And There I Was
By Alex Berman
An autobiographical comic about gender identity, coming out to yourself, and finding your way.
When I was seven, I dressed up as Peter Pan for halloween. My mother later told me that another mom thought I was a boy but realized I was too pretty to be one. I’m sure she meant this as a compliment, and perhaps I took it as one then. I’m not sure, though, because this moment was something I forgot. I forgot this, and I forgot how the need to cut my hair felt like a snake’s need to shed its skin, a necessary metamorphosis. I forgot the compromises I made, and I forgot all those times I forgot I was supposed to be a girl: when I read the boy parts in drama class or joined the boy’s side in a game of coke and pepsi at my fifth grade graduation party.
I was too preoccupied to focus on these situations, too focused on friends and theater and being a kid. My friends were all having their first crushes on boys… I was having mine on a girl.
When I was little, I thought that everyone received misfortune in equal amounts, like monopoly money, spread out throughout their lives. It would only be fair.
Naturally, being gay was going to be my one big indentity crisis. I had gotten it out of the way early, came out as a lesbian in ninth grade and ventured no further beyond the closet door.
At first, I got pretty into the whole dressing-like-a-lesbian thing. I wore cargo pants and untucked flannel shirts and slicked my hair back in a way that, looking back on it, was far too reminiscent of our school’s creepy math teacher (every school has one).
At first, this affinity for masculine clothing didn’t bring up any questions or confusion for me. I was a feminist and a gay kid with a history of unconventional fashion choices. I would frequently wear four skirts at once in the fifth grade.
A series of Freudian slips and unexpected thoughts finally made me realize I might not be a girl at all. Being trans was not something my conscious mind could even fathom, and even when it could, I tried my hardest not to let it.
It was something I had to realize over and over again, something I worked to forget in an effort of self-preservation.
It was something I realized when I was called “girl,” and “she,” and it felt like those dreams when you can’t stop falling. It was something I realized when I saw myself in the mirror in girl clothes and felt like a misaligned flap book. I didn’t match up.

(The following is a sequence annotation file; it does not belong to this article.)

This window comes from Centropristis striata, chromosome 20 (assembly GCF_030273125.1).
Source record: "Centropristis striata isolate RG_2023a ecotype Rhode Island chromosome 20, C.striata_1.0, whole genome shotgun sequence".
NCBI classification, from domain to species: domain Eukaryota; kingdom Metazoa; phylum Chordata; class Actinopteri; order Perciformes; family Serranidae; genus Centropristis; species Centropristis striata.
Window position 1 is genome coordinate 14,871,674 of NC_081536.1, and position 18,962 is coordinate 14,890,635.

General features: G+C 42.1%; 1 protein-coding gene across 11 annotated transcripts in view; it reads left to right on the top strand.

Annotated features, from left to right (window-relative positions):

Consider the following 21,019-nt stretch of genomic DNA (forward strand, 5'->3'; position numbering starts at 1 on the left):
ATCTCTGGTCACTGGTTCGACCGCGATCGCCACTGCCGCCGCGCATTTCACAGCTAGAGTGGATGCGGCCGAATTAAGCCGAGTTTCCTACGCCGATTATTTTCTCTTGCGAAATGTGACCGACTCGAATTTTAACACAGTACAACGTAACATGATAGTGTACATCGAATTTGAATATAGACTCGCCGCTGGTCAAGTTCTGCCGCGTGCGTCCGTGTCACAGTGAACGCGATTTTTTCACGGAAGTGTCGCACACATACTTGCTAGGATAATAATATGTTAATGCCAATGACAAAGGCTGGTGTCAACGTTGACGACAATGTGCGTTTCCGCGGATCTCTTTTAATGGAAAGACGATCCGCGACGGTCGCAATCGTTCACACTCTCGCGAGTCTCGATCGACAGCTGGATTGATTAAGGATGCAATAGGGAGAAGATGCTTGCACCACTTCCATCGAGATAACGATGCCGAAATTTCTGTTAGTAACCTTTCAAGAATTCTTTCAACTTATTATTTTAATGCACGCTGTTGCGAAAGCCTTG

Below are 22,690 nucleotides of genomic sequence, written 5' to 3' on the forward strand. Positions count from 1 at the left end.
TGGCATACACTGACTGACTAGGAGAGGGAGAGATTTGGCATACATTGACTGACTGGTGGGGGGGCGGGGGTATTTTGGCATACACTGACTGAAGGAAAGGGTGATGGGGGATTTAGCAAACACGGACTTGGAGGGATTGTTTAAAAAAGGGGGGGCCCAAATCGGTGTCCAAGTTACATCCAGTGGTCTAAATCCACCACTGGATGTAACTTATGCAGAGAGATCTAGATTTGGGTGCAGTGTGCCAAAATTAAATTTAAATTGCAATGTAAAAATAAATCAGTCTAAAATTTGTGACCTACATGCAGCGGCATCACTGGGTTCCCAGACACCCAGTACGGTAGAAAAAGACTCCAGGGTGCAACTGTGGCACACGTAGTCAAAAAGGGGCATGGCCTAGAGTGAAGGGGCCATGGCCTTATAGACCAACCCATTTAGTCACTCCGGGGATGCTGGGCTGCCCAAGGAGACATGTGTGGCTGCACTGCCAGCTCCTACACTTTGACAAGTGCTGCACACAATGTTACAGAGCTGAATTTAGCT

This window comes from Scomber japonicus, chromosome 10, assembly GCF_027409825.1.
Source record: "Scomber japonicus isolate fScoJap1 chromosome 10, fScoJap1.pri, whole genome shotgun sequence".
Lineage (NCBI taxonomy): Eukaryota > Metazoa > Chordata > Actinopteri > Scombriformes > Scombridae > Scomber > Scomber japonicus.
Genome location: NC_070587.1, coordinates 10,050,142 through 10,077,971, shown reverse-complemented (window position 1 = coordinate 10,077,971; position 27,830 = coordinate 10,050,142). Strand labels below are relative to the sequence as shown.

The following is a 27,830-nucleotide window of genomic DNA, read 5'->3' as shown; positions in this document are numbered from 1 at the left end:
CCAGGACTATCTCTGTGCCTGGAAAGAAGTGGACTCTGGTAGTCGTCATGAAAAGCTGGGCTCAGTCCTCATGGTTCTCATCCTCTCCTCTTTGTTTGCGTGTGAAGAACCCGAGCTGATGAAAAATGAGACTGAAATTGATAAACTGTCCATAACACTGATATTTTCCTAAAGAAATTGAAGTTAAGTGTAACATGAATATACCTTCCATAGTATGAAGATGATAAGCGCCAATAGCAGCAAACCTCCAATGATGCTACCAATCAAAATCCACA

I cut my hair myself one night. I was sick of going to hairdressers and not getting what I wanted, sick of them refusing to cut my hair short because “it will make you look like a boy, and you will cry.”
It was perfect, and this was terrifying.
At this point, I had to force myself to remember what I had carefully forgotten. I had to sit with the fact that I wasn’t okay with being perceived as a girl, that these were feelings I couldn’t keep to myself if I wanted to live freely. And I remembered things my subconscious had buried, moments that made me think, “I should have known.”
But I didn’t know back then. And there I was.
Happiness and transness were concepts that had always been portrayed to me as mutually exclusive. It took time to realize they could intersect. It took time to find joy in questioning and confusion.
But that’s what it’s all about, isn’t it? Being nonbinary means finding beauty in the liminal, freedom in existing outside of societal norms, a sick joy in watching strangers try to figure out if you’re a boy or a girl. It’s about trying things out until they feel right and casting them off when they no longer do.
When I was younger, I thought everyone had an equal share of misfortune, but I know now that is untrue. Suffering isn’t something to be quantified or depleted. And who’s to say the trans experience must be defined by suffering? It doesn’t have to be. Questioning can be exciting, defying norms empowering. It was only when I pressured myself to figure everything out fast that discovering myself became anxiety-inducing.
I may never be truly sure about who I am. My perception of myself will probably change 10 times over as I learn and grow. I will never find what is perfect and exact. But the search is what makes being nonbinary so divine.
I hadn’t written a comic in a while when I made this, and it’s the longest one I’ve ever made, so this was a pretty big commitment. One of my main inspirations was Lynda Barry, specifically her One! Hundred! Demons! comics. I had participated in an exercise based on this book before, and I really enjoyed it. This comic ended up evolving into something quite different, but illustrating one of my own “demons” was a fantastic start. I worked on the script for several weeks, drafting and redrafting and conferring with my mentor, until I had something that could be translated into a visual form. I then spent about three weeks churning out the drawings. I got plenty of hand cramps but thoroughly enjoyed the process. I had a rough idea of what each page was going to look like, which I then refined upon sketching it out. I then inked and watercolored each image accordingly, finishing with pieces I taped on afterwards, like the Monopoly dollar and the Polaroid pictures.
Alex Berman was born and raised in Manhattan and is currently a high school sophomore in the Bronx. When not out running (preferably in the rain), Alex can usually be found drawing, writing, or reading with a cup of tea and a cuddly kitten. Alex is also known (to no one) as a Corduroy Pants Enthusiast and would really like to get that title going if you don’t mind. Just, you know, the next time you’re on the topic of pants (corduroy), give Alex a mention.